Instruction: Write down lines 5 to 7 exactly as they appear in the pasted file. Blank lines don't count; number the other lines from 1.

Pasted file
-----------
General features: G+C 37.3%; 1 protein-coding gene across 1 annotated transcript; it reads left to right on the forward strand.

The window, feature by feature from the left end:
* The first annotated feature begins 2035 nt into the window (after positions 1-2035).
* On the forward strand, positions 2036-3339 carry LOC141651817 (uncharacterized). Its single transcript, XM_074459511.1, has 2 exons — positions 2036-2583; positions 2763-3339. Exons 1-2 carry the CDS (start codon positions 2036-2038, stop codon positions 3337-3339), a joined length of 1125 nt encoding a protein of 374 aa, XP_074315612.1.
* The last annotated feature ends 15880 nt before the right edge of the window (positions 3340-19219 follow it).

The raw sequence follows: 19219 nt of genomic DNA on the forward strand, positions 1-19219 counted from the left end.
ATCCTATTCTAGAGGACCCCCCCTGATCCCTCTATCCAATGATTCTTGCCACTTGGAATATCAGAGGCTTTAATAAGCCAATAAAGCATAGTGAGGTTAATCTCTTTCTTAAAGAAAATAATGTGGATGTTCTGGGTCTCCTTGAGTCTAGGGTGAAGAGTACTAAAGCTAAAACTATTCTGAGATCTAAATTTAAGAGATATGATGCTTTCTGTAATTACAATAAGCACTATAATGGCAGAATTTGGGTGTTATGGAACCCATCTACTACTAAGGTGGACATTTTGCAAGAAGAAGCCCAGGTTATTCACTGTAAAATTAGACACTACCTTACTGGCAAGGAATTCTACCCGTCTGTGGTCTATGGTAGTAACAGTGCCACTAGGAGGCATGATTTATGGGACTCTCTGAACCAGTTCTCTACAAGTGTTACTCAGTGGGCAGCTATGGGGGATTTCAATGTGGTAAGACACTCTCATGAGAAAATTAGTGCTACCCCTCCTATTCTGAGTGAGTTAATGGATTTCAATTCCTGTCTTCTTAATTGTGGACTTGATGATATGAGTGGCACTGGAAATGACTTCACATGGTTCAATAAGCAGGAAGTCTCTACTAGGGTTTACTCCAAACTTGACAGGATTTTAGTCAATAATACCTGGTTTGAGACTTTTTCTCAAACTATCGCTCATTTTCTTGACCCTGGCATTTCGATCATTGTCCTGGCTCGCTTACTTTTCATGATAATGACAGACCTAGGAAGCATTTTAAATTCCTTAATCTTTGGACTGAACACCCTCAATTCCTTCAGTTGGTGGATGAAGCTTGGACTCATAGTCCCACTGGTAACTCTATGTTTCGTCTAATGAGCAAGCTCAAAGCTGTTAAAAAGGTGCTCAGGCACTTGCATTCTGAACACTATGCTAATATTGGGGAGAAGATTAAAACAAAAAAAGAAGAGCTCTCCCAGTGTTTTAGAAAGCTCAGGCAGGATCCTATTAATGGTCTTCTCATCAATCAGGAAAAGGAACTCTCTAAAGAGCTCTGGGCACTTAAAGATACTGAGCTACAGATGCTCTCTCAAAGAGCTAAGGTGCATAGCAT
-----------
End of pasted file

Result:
* The last annotated feature ends 15880 nt before the right edge of the window (positions 3340-19219 follow it).

The raw sequence follows: 19219 nt of genomic DNA on the forward strand, positions 1-19219 counted from the left end.
ATCCTATTCTAGAGGACCCCCCCTGATCCCTCTATCCAATGATTCTTGCCACTTGGAATATCAGAGGCTTTAATAAGCCAATAAAGCATAGTGAGGTTAATCTCTTTCTTAAAGAAAATAATGTGGATGTTCTGGGTCTCCTTGAGTCTAGGGTGAAGAGTACTAAAGCTAAAACTATTCTGAGATCTAAATTTAAGAGATATGATGCTTTCTGTAATTACAATAAGCACTATAATGGCAGAATTTGGGTGTTATGGAACCCATCTACTACTAAGGTGGACATTTTGCAAGAAGAAGCCCAGGTTATTCACTGTAAAATTAGACACTACCTTACTGGCAAGGAATTCTACCCGTCTGTGGTCTATGGTAGTAACAGTGCCACTAGGAGGCATGATTTATGGGACTCTCTGAACCAGTTCTCTACAAGTGTTACTCAGTGGGCAGCTATGGGGGATTTCAATGTGGTAAGACACTCTCATGAGAAAATTAGTGCTACCCCTCCTATTCTGAGTGAGTTAATGGATTTCAATTCCTGTCTTCTTAATTGTGGACTTGATGATATGAGTGGCACTGGAAATGACTTCACATGGTTCAATAAGCAGGAAGTCTCTACTAGGGTTTACTCCAAACTTGACAGGATTTTAGTCAATAATACCTGGTTTGAGACTTTTTCTCAAACTATCGCTCATTTTCTTGACCCTGGCATTTCGATCATTGTCCTGGCTCGCTTACTTTTCATGATAATGACAGACCTAGGAAGCATTTTAAATTCCTTAATCTTTGGACTGAACACCCTCAATTCCTTCAGTTGGTGGATGAAGCTTGGACTCATAGTCCCACTGGTAACTCTATGTTTCGTCTAATGAGCAAGCTCAAAGCTGTTAAAAAGGTGCTCAGGCACTTGCATTCTGAACACTATGCTAATATTGGGGAGAAGATTAAAACAAAAAAAGAAGAGCTCTCCCAGTGTTTTAGAAAGCTCAGGCAGGATCCTATTAATGGTCTTCTCATCAATCAGGAAAAGGAACTCTCTAAAGAGCTCTGGGCACTTAAAGATACTGAGCTACAGATGCTCTCTCAAAGAGCTAAGGTGCATAGCAT